The Nye County Commission narrowly approved calling for a special meeting where the board could decide to obtain outside legal counsel over an order restricting domestic well construction in the Pahrump Valley during a Tuesday meeting.
The Nye County Commission plans to sit as the governing board of the unincorporated town of Pahrump on Wednesday and decide whether to fund an attorney to fight Nevada State Engineer Jason King’s order on domestic wells. The board voted 3-2 on Jan. 2 during a meeting to schedule the special meeting.
“I think it would be in the best interest of the citizens of Pahrump to go ahead and do this, to find some way to put on hold or block the ruling of the state water engineer,” said Nye County Commissioner Butch Borasky in his introduction of the agenda item. “It’s going to have a detrimental effect to the people in this community and not just a few, many. That’s why I put it on the agenda.”
During public comment, many local citizens reported potential loss of property values, added costs and other issues with the new order that requires owners of parcels without relinquished water rights to obtain existing water rights in the Pahrump Artesian Basin before drilling a domestic well.
State engineer’s order
King’s order does not apply to the existing 11,280 domestic wells that are in need of repair or replacement.
Prior to the order, property owners that were not able to connect to a utility could build a domestic well and pump up to two acre-feet of water annually without a water right.
Property owners now required to obtain water rights will spend an estimated $10,000 extra for their purchase, according to a report in the Dec. 22 Pahrump Valley Times. That’s on top of the estimated $4,200 that it costs to drill a well currently.
The action by King was taken after the Nye County Water District Governing Board sent a letter to King asking him to send the order. That was decided during a Dec. 11 meeting in a 5-2 vote to approve Oz Wichman, general manager of the Nye County Water District, mail the letter.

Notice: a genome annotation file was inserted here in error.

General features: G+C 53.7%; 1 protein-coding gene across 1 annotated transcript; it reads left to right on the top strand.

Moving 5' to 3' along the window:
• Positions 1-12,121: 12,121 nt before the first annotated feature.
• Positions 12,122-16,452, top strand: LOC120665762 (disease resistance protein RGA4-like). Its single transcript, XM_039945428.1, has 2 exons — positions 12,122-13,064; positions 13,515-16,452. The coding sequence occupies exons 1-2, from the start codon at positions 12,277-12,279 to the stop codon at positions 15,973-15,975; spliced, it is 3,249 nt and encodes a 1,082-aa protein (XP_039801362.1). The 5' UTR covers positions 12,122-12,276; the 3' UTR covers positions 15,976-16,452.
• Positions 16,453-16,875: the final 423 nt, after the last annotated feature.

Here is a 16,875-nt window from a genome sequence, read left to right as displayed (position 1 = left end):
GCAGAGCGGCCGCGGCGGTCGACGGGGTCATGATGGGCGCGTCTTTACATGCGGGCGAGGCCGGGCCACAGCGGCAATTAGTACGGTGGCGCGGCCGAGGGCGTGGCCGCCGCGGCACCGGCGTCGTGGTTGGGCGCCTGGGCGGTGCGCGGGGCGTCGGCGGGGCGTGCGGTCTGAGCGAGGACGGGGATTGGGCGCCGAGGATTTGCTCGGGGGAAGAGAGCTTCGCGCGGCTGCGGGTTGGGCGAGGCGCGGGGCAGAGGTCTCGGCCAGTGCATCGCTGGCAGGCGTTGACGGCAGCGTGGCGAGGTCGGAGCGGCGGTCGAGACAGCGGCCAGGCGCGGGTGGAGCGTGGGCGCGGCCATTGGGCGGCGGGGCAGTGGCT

Much of the reasoning revolved around the Water District Governing Board’s estimates on overallocation of water rights in the Pahrump Basin. According to estimates given at the Dec. 11 meeting, the Basin has more than 60,000 acre-feet in annual water rights on the books, where the valley has a perennial yield of 20,000 acre-feet of annual use available.
According to information in the order, 400 wells were projected to fail by 2035 and over 3, 000 could fail by 2065.
Some came up with alternative ideas for the commissioners and possible ways to reduce water use.
Former Water District Governing Board member Michael Lach spoke during public comment about the potential alternatives that could have been taken, instead of calling for an order. Lach, and others, suggested the use of conservation wells, which offers citizens more of an option, rather than having to obtain water rights.
“If they want to conserve, and use only a half acre-foot, they can sign a sheet of paper and they can choose to do so, because they want to be a part of a community that’s in a desert that might need to conserve water,” he said.
Action was on the table to potentially fund an outside attorney with county monies during Tuesday’s meeting but Nye County commissioners opposed the move, as the county’s funds are for the whole county and the order only applied to Pahrump.
After deliberation, it was decided to still seek outside counsel but with Pahrump funding.
Other options were put on the table as well by Nye County Commissioner Donna Cox.
Cox asked Nye County District Attorney Angela Bello if the board could direct her to put in for a temporary restraining order.
Bello replied that her office typically uses water counsel, as the area is specialized. The board could still direct her to put in the order, and she could do that. However, that action would have to be done in another meeting, Bello added.
Those not opposed
Though many Pahrump citizens spoke out during the meeting against the state engineer’s order, not everyone sees funding legal counsel through a government source as a good plan.
“The bottom line is this order protects 11,000 current domestic well owners,” said Nye County Commission Chairman Dan Schinhofen. “With that in mind, those are my constituents.”
Schinhofen added that he’d received several communications from people planning to get a lawyer and sue; therefore, he didn’t see the point in the town funding legal counsel of its own.
Contact reporter Jeffrey Meehan at email@example.com. On Twitter: @pvtimes